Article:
The Chairman of the Nepali Congress was more conciliatory.  He said that he would look for consensus but was firm in sticking on to the amendment of Article 36 (C) of the interim constitution, that allowed a majority decision where consensus was not possible.  His statement that said “ We, the major parties had made an understanding before Nov 19 elections that we will complete the task of drafting the new constitution within six months and promulgation within one year.  I am determined to achieve it.” What should be welcomed is his willingness to abide by previous decisions.

The problem that will be faced by the Nepali Congress is not with its rank and file but with the three top leaders Koirala, Paudel and Deuba.  This “troika” has not worked smoothly and it is time they either sink their differences or give the leadership to lead the government to someone else or a group.

The UML:

The UML has performed extremely well.  With the rise of the Maoists in the 2008 elections and  their determination to remain the sole leftist party to the elimination or marginalization of other leftist parties, it was thought that UML would have difficulty in retaining its hold amongst the people.  Added to this was the problem of their stand on ethnicity which resulted in the exodus of most of the janajathi leaders.

All the three top leaders Madhav Nepal, Jhalanath Khanal and K.P.Oli have won with substantial margins in addition to Bamdev Gautham.  Though it was a strong comeback for the party, some top leaders like Iswar Pokharel, Shankar Pokharel, Pradeep Gyawali and Ramnath Dhakal lost.

If one looks at the political spectrum in Nepal, ideologically both the Nepali Congress and the UML are not far from each other. If only both could operate together, one can expect a long spell of stability and economic prosperity.  The initiative is with the Nepali Congress and not with the UML.

The UCPN (Maoist) of Dahal:

Though it cannot be described as a ‘rout’, the poor performance of the Maoists must have been a surprise to them.  They appear to be bad losers and for a while were even boycotting the counting of votes alleging conspiracy and vote rigging.

Once the results became clear, they alleged mass irregularities during voting and while ferrying the ballot boxes to the counting centres.

Soon, Baburam Bhattarai, more for the consumption of his cadres said bravely that his party’s defeat did not mean that the people have rejected its agenda which according to him had become the “national agenda”. His party’s agenda is said to be federalism, republicanism, secularism, national economic transformation and empowerment of the people.

In the meeting that followed the debacle, the party decided on the following.

  1.  The party will not join the Constituent Assembly until the Election Commission orders an independent investigation into the allegations of systematic rigging in the elections.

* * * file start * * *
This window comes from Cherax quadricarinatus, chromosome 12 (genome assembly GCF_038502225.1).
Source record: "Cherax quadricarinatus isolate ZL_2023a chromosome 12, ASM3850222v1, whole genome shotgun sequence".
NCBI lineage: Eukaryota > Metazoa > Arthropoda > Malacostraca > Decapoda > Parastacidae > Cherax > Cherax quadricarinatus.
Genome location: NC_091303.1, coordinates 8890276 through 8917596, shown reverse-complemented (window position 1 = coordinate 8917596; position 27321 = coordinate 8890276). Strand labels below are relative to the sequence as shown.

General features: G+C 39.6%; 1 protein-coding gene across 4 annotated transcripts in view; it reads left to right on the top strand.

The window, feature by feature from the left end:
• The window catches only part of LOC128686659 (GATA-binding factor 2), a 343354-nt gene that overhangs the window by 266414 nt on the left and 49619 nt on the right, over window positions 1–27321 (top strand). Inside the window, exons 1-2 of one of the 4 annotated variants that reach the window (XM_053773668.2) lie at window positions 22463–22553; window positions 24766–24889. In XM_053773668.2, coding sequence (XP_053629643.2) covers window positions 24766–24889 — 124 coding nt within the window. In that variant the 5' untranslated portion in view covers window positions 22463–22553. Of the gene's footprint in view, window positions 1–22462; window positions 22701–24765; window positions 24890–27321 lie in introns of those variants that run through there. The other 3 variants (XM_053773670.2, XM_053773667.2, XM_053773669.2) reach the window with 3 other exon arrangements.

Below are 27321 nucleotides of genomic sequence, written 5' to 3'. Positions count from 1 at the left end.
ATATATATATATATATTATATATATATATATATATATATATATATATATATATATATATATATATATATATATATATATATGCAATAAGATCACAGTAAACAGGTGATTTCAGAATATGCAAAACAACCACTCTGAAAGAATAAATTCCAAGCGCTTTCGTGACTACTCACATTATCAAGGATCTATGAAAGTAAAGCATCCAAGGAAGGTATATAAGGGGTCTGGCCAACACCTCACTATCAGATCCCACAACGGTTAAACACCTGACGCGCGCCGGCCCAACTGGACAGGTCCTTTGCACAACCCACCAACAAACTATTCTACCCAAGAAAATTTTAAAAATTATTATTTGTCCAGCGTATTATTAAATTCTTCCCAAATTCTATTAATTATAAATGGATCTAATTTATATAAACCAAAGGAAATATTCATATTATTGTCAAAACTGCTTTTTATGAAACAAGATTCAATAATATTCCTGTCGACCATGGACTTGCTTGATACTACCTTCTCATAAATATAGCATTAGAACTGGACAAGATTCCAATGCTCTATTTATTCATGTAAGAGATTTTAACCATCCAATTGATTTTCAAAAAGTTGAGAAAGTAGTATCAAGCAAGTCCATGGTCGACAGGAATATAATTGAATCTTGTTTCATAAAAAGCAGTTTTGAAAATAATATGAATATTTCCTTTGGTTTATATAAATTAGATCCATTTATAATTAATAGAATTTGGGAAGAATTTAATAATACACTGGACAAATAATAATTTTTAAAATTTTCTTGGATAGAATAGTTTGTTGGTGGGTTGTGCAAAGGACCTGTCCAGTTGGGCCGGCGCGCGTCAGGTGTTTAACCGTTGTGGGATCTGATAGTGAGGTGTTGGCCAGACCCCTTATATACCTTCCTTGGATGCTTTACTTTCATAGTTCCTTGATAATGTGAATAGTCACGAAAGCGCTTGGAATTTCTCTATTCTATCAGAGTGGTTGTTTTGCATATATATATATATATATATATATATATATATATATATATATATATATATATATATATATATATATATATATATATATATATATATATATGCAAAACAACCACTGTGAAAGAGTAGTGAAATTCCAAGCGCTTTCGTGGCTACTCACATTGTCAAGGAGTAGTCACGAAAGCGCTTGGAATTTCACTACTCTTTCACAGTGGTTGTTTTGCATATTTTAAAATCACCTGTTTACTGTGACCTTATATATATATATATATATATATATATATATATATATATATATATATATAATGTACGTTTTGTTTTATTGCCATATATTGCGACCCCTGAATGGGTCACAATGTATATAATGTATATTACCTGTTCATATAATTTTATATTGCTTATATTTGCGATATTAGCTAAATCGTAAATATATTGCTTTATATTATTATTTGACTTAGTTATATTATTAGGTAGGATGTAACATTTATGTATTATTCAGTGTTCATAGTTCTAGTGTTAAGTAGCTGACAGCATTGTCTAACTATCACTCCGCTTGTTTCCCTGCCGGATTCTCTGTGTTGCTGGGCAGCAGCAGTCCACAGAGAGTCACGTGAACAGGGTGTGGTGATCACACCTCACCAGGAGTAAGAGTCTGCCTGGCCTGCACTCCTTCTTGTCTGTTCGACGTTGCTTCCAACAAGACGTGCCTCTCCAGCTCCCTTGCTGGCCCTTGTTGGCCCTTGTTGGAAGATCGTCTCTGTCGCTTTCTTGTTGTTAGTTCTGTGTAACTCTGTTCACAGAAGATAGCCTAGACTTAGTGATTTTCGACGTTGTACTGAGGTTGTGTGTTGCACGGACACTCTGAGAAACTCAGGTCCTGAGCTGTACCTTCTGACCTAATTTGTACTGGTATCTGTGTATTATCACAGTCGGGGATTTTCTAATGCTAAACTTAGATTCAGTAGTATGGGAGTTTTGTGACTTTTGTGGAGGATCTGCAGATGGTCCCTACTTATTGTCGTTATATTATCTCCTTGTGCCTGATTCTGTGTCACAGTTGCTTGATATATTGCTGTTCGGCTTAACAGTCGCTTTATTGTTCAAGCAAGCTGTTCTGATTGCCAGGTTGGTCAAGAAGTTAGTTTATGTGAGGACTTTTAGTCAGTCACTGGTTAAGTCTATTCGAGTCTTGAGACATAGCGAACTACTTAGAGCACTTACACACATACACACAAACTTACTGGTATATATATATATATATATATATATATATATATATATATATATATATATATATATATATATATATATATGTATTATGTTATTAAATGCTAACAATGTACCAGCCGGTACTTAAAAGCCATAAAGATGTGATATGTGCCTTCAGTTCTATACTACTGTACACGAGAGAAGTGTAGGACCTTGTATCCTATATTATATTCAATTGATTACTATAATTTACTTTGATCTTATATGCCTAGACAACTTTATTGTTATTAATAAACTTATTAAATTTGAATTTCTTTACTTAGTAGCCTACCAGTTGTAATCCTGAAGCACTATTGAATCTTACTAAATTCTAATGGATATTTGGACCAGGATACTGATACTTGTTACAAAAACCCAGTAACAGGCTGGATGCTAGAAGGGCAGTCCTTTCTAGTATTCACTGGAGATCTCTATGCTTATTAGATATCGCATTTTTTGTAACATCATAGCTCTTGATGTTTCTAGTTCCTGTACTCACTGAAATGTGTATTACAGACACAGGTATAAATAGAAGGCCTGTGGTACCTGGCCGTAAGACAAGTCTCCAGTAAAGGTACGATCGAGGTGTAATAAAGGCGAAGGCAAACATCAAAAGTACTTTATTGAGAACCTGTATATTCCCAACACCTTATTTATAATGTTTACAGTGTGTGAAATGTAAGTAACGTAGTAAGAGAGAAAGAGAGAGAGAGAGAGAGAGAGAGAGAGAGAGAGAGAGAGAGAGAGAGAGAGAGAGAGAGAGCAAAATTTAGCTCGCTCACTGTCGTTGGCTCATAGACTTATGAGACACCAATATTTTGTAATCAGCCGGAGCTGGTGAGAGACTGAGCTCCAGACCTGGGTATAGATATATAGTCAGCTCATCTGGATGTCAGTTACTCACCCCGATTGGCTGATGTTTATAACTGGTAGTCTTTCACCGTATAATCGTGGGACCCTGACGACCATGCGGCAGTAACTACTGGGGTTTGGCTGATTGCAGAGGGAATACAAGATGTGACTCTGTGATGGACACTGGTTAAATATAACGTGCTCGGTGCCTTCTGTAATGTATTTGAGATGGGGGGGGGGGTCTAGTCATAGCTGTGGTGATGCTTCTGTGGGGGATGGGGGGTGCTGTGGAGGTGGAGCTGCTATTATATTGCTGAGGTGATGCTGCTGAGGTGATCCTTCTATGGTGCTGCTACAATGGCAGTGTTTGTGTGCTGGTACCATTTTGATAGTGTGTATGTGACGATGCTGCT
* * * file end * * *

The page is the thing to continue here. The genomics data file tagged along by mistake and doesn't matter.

2. Till that time, the party will not submit its list for proportional representation.
  3. The other parties should accept their proposals
  4. Parties must accept the spirit of peace process and address the agenda of their party.

Having lost the election decisively, it is too much for the Maoists to demand that their agenda should be followed in toto.  Perhaps it is their opening bid but are likely to move to a realistic position soon. It is expected that in spite of all their rhetoric, they are likely to join the new CA. They also want to revert back to the consensus provision that was in the initial 2006 constitution but later amended to majority decision when consensus eludes, in 2008.

If the consensus provision is to be retained as per the provision in the 2006 constitution, nothing will move and it will take many years for another acceptable constitution. Chairman Koirala had said that they would look for consensus first on all the issues, but would retain the amendment when consensus becomes difficult.

The Madhesi Groups:

It would take another long paper to discuss the disastrous performance of the Madhesis.  In places like Morang where the Madheis outnumber the Pahadis, it is the Pahadi candidates of the NC and the UMl who have won.  This should not be a surprise as most of the parties have split into many smaller factions fighting against each other instead of fighting as a united front.  One should only look at the fall of the mighty MJF leader Upendra Yadav to realize what had happened to the Madhesis!

Having lost, just like the UCPN (M) Dahal, the tiny madhesi parties are expected to make more noise than what they should and before demanding empowerment of the Madhesis, they need to make an introspection of the state of the parties and their opportunistic leaders.  Of the many Madhesi leaders, only Mahant Thakur of TMPP has come out unscathed, though he himself had lost.

It is said that it will take a month for the government to be formed.  The first issue that needs to be settled will be whether the present president Ram Baran Yadav could be allowed to continue as he is entitled to under the constitution or a new president is elected as is being demanded by all parties other than the Nepali Congress.  It would be better if the President having done more than five years retires in glory rather than get involved in an avoidable controversy!


About the Author

SAAG
SAAG
SAAG is the South Asia Analysis Group, a non-profit, non-commercial think tank. The objective of SAAG is to advance strategic analysis and contribute to the expansion of knowledge of Indian and International security and promote public understanding.